Consider a case in which the pre-correction divider output voltage is 5% (50 mV/V) below its designed value and in which the divider exhibits an undesired positive 75 µV/VK temperature variation. To make output temperaturestable for the nominal voltagedivider resistor values, Microbridge allows the starting point for offset and TC to be moved from the point represented by the dot in Figure 2 to the center (0, 0) of the plot.

To show how the MBT-303-A might be used, consider the passive bridge in Figure 3. Ignore, for the moment, that the voltage divider on the right consists of a pair of Rejustor resistors, and consider all of the resistors to be ideal. In that case, if the resistance ratios on either side of the bridge were matched, the voltages at the two junctions, A and B, would be equal. Because the resistors were ideal and manifest no TC offset, the voltages at A and B would remain equal regardless of the temperature of their environment. That’s the theory. In the real world, there would, of course, be some voltage offset and some TC offset, which must be addressed.

For demonstration purposes, Microbridge’s founders built up two bridge circuits like the one shown in Figure 3 with an eTC Rejustor divider on the right-hand side. Then they measured their characteristics before and after compensation. Figure 4a presents the results, with each original sample showing an offset and one sample showing a positive TC and the other a negative TC. In addition, Figure 4 shows measurements after compensation was applied.

For additional “fine tuning,” compensation can be iterative. The “compensated” results (the more or less congruent data points in the topmost characteristics in Figure 4a) are an improvement, but they can be made better. They represent the results of compensation targets based only on the initial, pre-compensation measurement of offset and TC-offset depicted in the lower curves.

For higher precision, Microbridge measured offset and TC-offset again to calculate new targets and repeat the calibration process. Figure 4b uses a finer scale than Figure 4a to re-plot the results of the initial compensation on one of the test samples from the “blue diamond” trace along with the results of a second compensation on the same sample (red squares).

The above example involves a sensor bridge. But the application could just as well be an operational-amplifier circuit, where trimmable elements are used to adjust amplifier gain and and gain control better than 0.1% are readily attainable.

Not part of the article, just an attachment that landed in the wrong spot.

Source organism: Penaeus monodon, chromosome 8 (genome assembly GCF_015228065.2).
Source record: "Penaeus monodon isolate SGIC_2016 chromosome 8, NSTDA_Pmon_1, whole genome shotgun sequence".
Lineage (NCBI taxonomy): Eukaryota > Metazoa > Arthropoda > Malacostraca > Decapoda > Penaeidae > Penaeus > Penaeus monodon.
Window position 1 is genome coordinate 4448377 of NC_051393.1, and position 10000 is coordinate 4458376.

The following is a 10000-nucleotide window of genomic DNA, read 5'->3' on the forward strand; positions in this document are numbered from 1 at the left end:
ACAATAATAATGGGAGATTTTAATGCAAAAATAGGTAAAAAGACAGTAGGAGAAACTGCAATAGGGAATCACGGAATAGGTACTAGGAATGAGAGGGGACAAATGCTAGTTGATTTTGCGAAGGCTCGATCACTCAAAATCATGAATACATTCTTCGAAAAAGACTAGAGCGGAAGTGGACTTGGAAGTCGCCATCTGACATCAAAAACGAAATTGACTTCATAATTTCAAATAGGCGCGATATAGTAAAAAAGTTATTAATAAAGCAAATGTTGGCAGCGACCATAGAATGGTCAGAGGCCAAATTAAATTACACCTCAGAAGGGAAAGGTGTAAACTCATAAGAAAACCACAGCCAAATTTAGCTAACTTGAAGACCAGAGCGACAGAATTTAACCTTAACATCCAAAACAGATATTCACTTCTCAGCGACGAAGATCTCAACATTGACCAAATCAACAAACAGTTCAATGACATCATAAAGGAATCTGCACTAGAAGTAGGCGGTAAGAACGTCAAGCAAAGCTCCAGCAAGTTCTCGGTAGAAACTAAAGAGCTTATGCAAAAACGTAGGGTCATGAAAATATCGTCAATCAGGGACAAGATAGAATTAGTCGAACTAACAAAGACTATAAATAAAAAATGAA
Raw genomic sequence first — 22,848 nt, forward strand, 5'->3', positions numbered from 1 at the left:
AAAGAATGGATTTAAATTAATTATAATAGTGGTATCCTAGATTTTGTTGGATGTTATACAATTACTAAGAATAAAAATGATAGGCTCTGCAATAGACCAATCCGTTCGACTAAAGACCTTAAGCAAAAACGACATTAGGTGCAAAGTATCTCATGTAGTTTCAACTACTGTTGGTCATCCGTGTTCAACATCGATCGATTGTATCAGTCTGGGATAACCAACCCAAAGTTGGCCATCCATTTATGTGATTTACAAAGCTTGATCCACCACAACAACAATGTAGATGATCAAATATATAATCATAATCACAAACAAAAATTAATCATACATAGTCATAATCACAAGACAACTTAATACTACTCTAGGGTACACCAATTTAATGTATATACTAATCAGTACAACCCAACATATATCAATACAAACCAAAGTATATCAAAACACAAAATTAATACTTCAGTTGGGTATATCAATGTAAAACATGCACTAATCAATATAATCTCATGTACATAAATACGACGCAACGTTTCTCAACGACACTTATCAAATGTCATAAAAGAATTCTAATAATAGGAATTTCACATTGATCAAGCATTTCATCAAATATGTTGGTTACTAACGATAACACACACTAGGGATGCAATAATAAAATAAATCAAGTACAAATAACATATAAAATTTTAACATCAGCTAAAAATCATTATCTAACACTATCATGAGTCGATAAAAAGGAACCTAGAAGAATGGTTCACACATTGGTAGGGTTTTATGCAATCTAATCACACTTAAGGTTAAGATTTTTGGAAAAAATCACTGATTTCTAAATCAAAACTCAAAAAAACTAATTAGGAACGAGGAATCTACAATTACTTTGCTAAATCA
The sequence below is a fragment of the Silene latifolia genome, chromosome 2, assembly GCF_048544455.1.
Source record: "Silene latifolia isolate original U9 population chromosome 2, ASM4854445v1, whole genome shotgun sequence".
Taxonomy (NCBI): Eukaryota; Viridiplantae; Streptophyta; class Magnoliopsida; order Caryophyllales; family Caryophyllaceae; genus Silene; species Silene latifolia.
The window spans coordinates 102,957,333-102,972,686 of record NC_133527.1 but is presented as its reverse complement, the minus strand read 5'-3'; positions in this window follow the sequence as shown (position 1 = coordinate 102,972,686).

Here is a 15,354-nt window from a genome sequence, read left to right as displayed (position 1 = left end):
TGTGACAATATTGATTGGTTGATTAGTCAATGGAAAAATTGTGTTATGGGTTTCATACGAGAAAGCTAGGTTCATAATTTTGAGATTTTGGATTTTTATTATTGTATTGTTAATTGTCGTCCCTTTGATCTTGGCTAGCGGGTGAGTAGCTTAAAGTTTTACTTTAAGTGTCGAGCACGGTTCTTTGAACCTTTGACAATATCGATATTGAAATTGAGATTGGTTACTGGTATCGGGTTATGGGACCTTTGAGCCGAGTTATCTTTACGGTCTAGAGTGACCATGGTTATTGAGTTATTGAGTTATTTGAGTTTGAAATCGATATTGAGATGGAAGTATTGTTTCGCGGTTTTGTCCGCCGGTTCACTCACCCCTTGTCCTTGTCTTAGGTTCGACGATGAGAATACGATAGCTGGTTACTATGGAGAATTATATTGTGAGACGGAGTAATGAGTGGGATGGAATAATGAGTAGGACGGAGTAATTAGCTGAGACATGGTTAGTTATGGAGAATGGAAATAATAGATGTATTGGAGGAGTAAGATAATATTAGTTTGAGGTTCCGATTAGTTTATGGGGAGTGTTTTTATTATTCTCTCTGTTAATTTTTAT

Although the MBT303-A is a discrete component, Microbridge’s technology can be incorporated in CMOS ICs. In terms of the fabrication process, one to three Rejustor-specific dopant implant masks may be required to tailor the resistor-poly film. Typically (but not necessarily), the functional resistance element and the heater resistor that receives the electrical adjustment signals are made in separate resistor film layers.

At the end of the fabrication process (for example, after the bond-pads are opened), the microstructures are released by a bulk-silicon etch process, leaving them suspended over a cavity. This provides the thermal isolation and low thermal mass that permits localized, controllable, and rapid thermal cycling of resistance elements embedded in the microstructures. If permanent protection is required for the microstructures, say, to protect them during plastic packaging, wafer-scale capping is applied prior to dicing.

What does Microbridge’s technology do that other technologies don’t? The company says existing solutions all have drawbacks, such as limited temperature range, limited maximum frequency of operation, the need for power and ground, limitations to 8- or 10- or 12- bit accuracies, the need for a skilled technician with a screwdriver or laser to perform the adjustment, and more. The range of applications includes:

• Compensating for unit-to-unit variability in other electronic components, such as actuators and active ICs in a system.
• Adjusting circuit parameters (voltage, current, offset, gain, frequency-response, etc.) as late as possible in a manufacturing flow after all of the manufacturing- induced or assembly-induced variances are already present.
• High-frequency circuits in which a digital potentiometer is impractical.
• Any time lasers are impractical, either because it’s too late in the manufacturing flow or for other reasons.

Available in a 16-lead quad flat no-lead (QFN) or eight-pin smalloutline IC (SOIC) package, the MBT-303-A is currently sampling. It costs $1.67 in lots of 1000.